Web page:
The extension of the March 31 deadline also applied to linking Aadhaar with cell phone services, but until a few months ago, mobile phone operators were also hounding customers with calls and texts, asking them to link their Aadhaar and mobile numbers. Non-resident Indians and foreign travellers were especially perturbed since they don’t have Aadhaar cards.
Fearing disconnection, even resident Indians got the linking done. By the end of last year, 712 million of India’s one billion mobile subscribers had done so, and now they have no option of opting out.
Often, even relatively mundane tasks like sending a parcel abroad need Aadhaar validation.
This kind of coercion has extended to e-commerce services, too.
Proactive corporations and individuals
India’s largest e-commerce payment system and digital wallet, Paytm, has been accused of insisting on Aadhaar for verification. Even though the company denied it, customers have narrated instances where no other government-approved identity card was being accepted for verification at its KYC (know-your-customer) centres.
In certain cases, if not corporations, individuals forced customers. For instance, an Amazon India executive was recently called out for seeking a customer’s Aadhaar details just to track lost packages.
Then there are the home-owners who insist on it for renting their properties.
Even young children aren’t spared. In New Delhi, government schools ask parents to get their kids enrolled to be granted admission. This despite a notification from the directorate of education against the practice.
Things are worse in neighbouring Haryana, where new parents aren’t issued even birth certificates unless their new-born gets an Aadhaar.
“Almost everywhere with the direct benefits transfer (DBT) programme, de facto, you have to give Aadhaar,” said Reetika Khera, a professor of economics at the Indian Institute of Technology (IIT) Delhi, who has extensively studied the impact of Aadhaar on welfare programmes. “In some cases, you might still get your money. In other cases, they say you’re a ghost entry and knock you off.”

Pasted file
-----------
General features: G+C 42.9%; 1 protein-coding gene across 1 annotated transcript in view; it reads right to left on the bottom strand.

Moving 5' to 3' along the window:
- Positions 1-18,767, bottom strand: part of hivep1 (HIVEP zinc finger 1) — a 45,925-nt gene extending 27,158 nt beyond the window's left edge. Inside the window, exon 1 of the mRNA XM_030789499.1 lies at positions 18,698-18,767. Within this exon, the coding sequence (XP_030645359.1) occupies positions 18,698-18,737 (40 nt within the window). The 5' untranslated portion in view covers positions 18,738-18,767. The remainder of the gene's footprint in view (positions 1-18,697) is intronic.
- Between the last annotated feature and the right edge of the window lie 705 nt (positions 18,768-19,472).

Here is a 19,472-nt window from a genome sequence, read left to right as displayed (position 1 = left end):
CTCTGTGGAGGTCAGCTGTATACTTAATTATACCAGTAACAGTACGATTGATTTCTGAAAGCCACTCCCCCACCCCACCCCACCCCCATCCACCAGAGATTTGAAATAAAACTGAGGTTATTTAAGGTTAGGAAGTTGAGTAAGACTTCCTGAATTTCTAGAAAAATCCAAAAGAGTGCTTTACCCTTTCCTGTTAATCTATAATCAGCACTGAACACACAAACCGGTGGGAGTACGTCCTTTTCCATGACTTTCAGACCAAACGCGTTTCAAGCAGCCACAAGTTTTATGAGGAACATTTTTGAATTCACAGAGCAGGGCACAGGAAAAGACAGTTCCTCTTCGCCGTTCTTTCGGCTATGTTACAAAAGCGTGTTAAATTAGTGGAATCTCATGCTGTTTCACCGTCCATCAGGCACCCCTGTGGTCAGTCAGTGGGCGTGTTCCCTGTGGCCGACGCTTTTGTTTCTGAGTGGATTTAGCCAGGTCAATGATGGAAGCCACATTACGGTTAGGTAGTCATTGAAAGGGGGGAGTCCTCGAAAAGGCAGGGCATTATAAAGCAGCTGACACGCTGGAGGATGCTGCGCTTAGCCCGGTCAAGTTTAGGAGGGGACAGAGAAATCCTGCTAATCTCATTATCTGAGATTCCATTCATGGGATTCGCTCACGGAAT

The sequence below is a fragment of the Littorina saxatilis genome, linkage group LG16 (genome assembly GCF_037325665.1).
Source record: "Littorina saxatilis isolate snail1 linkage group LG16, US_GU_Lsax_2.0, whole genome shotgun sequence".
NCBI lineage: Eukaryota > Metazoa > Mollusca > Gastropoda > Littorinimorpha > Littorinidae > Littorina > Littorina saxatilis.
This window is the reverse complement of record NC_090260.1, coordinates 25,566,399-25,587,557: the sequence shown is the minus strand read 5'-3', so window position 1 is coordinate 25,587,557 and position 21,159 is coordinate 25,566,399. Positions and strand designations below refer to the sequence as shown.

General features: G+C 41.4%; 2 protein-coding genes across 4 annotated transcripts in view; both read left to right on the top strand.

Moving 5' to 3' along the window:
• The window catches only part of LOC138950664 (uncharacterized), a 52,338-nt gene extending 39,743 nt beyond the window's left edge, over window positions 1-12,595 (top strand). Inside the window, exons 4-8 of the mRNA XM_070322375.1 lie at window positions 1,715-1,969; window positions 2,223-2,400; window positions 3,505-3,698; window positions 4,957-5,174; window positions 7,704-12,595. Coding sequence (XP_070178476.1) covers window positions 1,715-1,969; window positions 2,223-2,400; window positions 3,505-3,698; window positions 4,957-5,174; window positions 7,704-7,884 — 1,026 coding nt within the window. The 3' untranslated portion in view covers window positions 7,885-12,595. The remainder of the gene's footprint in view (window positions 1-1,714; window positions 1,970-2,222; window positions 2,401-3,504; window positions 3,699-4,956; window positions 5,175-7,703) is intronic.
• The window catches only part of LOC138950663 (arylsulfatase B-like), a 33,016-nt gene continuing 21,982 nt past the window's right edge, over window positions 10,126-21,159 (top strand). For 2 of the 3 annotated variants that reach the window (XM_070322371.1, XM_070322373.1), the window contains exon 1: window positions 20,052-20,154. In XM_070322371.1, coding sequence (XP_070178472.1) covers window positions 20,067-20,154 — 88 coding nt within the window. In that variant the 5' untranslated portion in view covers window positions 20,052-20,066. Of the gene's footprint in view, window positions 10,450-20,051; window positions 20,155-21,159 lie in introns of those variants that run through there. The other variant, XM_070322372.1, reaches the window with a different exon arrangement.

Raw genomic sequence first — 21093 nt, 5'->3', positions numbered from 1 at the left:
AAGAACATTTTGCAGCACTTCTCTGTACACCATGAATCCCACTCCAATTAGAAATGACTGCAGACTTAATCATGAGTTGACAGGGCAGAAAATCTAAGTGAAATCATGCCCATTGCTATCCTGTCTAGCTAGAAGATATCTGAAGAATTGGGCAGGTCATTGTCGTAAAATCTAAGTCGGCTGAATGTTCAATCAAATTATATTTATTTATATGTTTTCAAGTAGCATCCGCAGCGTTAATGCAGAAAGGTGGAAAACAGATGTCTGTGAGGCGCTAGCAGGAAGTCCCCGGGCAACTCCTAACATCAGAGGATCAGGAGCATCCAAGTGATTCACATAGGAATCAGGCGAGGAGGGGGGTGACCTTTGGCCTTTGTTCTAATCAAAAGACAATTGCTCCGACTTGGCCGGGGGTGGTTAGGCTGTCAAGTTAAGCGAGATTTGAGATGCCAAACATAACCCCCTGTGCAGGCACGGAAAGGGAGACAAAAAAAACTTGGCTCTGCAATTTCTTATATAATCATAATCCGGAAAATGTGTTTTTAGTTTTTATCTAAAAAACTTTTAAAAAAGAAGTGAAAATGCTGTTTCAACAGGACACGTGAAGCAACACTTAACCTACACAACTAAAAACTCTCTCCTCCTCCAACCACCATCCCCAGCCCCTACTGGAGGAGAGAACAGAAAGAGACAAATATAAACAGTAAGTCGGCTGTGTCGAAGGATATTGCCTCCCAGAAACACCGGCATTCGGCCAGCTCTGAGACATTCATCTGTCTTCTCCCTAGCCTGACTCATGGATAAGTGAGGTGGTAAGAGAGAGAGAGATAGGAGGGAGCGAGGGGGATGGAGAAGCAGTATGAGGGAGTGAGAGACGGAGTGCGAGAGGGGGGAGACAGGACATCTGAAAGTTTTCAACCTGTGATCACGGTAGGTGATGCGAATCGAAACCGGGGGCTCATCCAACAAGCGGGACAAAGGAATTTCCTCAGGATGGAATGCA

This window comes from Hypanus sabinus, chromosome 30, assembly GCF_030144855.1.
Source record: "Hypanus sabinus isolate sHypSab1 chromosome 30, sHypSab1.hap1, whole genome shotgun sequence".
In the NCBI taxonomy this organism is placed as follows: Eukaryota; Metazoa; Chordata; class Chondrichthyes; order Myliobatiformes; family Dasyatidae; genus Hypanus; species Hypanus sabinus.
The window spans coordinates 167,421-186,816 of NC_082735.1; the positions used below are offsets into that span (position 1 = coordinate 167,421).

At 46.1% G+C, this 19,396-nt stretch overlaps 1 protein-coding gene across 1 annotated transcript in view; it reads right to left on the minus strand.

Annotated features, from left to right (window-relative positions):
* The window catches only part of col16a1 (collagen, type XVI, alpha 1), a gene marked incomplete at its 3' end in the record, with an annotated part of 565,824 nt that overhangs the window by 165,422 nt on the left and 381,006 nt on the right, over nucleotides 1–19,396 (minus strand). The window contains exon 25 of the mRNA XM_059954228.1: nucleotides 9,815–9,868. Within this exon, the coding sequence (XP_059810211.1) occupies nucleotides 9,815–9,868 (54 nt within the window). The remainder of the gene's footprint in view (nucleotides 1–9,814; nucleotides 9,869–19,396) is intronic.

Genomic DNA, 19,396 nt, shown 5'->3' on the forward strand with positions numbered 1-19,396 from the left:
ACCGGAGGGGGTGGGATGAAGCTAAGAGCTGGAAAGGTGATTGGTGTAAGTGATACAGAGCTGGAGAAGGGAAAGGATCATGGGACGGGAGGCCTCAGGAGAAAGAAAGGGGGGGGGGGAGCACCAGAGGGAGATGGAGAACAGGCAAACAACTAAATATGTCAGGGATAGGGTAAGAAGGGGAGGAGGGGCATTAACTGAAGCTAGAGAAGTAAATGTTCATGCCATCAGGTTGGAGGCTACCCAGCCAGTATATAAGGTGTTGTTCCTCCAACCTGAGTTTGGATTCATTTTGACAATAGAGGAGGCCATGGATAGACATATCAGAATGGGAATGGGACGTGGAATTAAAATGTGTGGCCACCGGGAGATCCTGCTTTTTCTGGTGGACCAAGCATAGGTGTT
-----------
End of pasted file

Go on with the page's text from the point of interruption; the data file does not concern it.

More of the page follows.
There is no clarity whether any alternative to Aadhaar exists, Khera said.
To worsen matters, the programme is far from hiccup-free.
For instance, wages under the Mahatma Gandhi National Rural Employment Guarantee Act (MGNREGA), which entitles rural households to 100 days of gainful employment per year, have sometimes been transferred to the wrong person’s account due to Aadhaar mix-ups.
Children have been denied mid-day meals for not having an Aadhaar number. Several deaths by starvation have been reported due to glitches in this system.
The disabled, people with tuberculosis, those being rescued from prostitution, rehabilitated after manual scavenging, and even victims of the infamous Bhopal gas tragedy have complained of not being able to avail of benefits without Aadhaar, Usha Ramanathan, an independent law researcher who has steadfastly opposed Aadhaar, told Quartz last year.
Though the supreme court extended the deadline to connect bank accounts and mobile numbers indefinitely, the same did not extend to welfare programmes. “With banks and mobile numbers, it’s a hassle and then we might worry about our data,” Khera said. “But welfare is the place it’s causing the most damage. For poor people, it’s life and death.”
Several times, due to fingerprint mismatch, customers have been unable to verify their identities. This problem arises particularly for older people with fading fingerprints or others with medical conditions. “There are people who come to the centre claiming there is a problem with the fingerprint on the Aadhaar card because their biometrics are not recognised and they are unable to get their pension, food, etc.,” said a Mumbai-based Aadhaar agent, requesting anonymity.
“However, the problem is not with what is being made at camps. It is a systemic issue that keeps coming up and it is the reason why people keep losing faith in the system.”